India is trying to regulate cryptocurrencies — but not everyone is on board, including the RBI governor

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India is trying to regulate cryptocurrencies — but not everyone is on board, including the RBI governor
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  • RBI governor Shaktikanta Das has been one of the most vocal opposers of crypto in India.
  • Das said that the central bank has major concerns about cryptocurrencies and how it might affect the country’s financial stability.
  • 80% of India’s crypto accounts are worth ₹1000 to ₹2000, according to him.
The governor of India’s central bank, the Reserve Bank of India (RBI), Shaktikanta Das, isn’t a fan of cryptocurrencies. And, he’s making no secret of it. He once again recommended caution amid voicing his concerns about the proliferation of crypto in India.

“I would only like to say that when the RBI as the central bank of the country, which is entrusted with the responsibility of maintaining financial stability, after due internal deliberation says that there are serious concerns on macro-economic and financial stability, there are deeper issues. I’m yet to see serious, well-informed discussion in the public space on these issues,” he said while speaking at an online event by the State Bank of India (SBI).

Das’ comments came less than a week after Prime Minister Narendra Modi chaired a meeting on cryptocurrency regulation in India, which was followed by another Parliamentary Committee meeting with crypto exchanges and stakeholders. However, this isn’t the first time the central bank chief has voiced his concerns about cryptocurrencies.

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India’s central bank isn’t on board with the cryptocurrency hype



Last week, Das said that cryptocurrencies are a “serious concern” for India’s central bank. “The government is actively looking at the issue and will decide on it. But as the central banker, we have serious concerns about it, and we have flagged it many times,” he said, while speaking at a conference organised by Business Standard.

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At the SBI conference, Das said that 80% of crypto accounts in India are small accounts, worth ₹1,000 and ₹2,000, which puts into perspective the burgeoning numbers of crypto users in the country, shared by some reports. Nishcal Shetty, founder of WazirX had earlier said that the country has about two crore crypto users.

Das’ commentary on cryptocurrencies has been in stark contrast to the general growth of both crypto and the decentralized finance (DeFi) space in India. The country has generated two unicorns — Coinswitch and CoinDCX — in the short span of less than six months, while the native token of WazirX, called WRX, had hit a billion dollar valuation back in March this year.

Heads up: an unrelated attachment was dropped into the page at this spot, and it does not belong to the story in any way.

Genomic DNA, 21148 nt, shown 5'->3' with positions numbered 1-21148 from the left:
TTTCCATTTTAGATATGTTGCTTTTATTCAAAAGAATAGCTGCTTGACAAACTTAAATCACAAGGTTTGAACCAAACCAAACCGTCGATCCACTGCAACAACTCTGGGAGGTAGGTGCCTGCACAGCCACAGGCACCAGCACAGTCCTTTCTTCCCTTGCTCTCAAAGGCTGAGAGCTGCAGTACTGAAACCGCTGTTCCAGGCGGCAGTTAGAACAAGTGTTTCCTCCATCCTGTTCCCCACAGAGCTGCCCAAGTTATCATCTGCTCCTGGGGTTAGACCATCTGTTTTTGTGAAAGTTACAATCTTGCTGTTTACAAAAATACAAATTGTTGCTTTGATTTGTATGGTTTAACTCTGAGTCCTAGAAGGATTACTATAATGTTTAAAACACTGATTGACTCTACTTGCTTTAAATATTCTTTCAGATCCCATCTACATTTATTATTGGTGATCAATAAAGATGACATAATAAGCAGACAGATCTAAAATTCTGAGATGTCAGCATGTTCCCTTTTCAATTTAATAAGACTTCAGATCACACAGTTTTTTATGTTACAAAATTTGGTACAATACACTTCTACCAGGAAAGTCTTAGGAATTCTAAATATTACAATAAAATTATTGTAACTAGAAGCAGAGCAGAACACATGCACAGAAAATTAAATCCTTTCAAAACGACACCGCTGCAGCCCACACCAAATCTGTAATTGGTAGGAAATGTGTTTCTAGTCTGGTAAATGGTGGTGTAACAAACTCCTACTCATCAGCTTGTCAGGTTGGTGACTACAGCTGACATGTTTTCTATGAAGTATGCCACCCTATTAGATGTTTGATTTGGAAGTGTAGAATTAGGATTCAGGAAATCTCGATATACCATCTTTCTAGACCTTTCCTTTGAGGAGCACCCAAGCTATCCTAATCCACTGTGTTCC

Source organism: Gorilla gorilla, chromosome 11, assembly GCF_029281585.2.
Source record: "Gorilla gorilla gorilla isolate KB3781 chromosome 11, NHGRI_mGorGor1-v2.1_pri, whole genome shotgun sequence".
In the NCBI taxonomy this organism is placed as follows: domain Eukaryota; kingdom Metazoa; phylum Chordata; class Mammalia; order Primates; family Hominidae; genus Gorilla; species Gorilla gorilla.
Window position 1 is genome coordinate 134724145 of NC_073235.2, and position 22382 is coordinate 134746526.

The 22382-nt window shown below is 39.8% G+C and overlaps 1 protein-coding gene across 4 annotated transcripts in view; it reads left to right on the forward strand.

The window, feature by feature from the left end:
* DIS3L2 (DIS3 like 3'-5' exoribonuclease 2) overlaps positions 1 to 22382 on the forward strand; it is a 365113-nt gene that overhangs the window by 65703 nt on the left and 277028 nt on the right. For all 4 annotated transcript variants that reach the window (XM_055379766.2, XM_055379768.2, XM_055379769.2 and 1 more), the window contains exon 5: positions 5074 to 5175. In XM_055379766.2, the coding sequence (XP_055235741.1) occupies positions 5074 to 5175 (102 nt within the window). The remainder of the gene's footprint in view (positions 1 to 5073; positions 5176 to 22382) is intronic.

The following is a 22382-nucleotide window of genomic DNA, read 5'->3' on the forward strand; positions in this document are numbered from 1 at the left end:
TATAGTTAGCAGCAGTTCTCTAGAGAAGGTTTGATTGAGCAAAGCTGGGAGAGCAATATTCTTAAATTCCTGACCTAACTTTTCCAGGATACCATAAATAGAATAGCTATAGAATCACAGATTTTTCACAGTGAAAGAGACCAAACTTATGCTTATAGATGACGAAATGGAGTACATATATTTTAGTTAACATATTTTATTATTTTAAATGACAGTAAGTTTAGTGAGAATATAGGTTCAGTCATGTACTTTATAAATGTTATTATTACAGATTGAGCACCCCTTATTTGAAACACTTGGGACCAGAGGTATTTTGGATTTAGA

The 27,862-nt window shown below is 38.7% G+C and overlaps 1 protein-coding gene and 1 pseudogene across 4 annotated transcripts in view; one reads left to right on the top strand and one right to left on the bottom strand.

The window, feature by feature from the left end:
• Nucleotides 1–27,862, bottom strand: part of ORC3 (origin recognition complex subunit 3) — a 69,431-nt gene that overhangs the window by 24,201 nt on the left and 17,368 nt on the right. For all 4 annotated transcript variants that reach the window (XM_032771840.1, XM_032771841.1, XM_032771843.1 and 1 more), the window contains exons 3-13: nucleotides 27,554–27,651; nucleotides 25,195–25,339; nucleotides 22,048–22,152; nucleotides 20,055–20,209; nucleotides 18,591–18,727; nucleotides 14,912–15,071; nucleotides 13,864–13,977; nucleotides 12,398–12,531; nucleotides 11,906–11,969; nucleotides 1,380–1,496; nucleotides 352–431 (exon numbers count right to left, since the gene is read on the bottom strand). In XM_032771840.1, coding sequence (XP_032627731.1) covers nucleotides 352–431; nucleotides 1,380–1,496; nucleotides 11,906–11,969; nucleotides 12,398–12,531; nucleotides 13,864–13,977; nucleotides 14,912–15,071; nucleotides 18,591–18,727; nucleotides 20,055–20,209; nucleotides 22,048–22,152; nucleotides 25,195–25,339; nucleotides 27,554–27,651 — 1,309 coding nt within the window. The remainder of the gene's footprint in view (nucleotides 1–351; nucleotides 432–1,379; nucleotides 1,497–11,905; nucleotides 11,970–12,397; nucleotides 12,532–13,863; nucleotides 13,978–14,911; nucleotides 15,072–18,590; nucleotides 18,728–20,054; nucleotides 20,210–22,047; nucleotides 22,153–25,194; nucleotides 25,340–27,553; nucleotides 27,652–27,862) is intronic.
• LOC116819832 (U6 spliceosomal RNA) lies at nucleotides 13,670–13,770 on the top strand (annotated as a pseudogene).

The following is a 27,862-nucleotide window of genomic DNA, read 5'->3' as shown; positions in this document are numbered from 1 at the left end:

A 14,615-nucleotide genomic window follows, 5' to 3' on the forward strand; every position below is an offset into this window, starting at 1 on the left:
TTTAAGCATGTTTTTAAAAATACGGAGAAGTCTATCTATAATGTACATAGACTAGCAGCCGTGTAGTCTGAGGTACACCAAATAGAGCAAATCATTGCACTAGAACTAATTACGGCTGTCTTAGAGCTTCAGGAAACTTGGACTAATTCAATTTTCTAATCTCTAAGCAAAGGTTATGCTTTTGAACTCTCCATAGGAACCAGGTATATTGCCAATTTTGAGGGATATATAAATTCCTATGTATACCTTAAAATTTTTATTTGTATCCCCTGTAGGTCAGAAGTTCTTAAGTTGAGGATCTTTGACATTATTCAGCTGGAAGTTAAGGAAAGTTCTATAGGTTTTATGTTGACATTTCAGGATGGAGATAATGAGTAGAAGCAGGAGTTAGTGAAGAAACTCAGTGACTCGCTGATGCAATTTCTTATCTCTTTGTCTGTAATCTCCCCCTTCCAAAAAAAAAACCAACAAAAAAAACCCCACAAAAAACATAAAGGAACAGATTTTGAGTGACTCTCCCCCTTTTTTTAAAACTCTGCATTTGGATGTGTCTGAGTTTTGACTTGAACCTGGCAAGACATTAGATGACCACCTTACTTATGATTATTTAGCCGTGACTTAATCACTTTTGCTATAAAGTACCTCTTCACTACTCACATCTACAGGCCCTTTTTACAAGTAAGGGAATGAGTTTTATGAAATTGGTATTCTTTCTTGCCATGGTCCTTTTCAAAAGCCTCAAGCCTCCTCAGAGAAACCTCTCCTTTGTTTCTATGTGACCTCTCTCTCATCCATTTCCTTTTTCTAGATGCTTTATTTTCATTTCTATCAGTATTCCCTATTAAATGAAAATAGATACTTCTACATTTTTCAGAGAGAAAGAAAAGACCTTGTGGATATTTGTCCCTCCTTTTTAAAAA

“Cryptocurrencies are a serious concern to RBI from a macroeconomic and financial stability standpoint. The government is actively looking at the issue and will decide on it. But as the central banker, we have serious concerns about it and we have flagged it many times," Das said at an event on November 9.

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Das isn’t the only voice against the industry either. “The question is, how do you legalize 8,000-9,000 headless chickens running around the internet? Legalising cryptocurrencies would be like legalising trolls on social media," a person from the Parliamentary Committee, which met with crypto stakeholders earlier this week, told Mint.

The Indian government has been working on regulations on cryptocurrency for over two years now. The RBI had imposed a blanket ban on cryptocurrencies in India back in 2018, which was struck down by the country’s Supreme Court last year. Since then, India has amassed crores of new users. A crypto bill is expected to be tabled during the Winter session of the Parliament, though stakeholders have said that it’s unclear whether the government will take more time.

For a more in-depth discussion, come on over to Business Insider Cryptosphere — a forum where users can deep dive into all things crypto, engage in interesting discussions and stay ahead of the curve.

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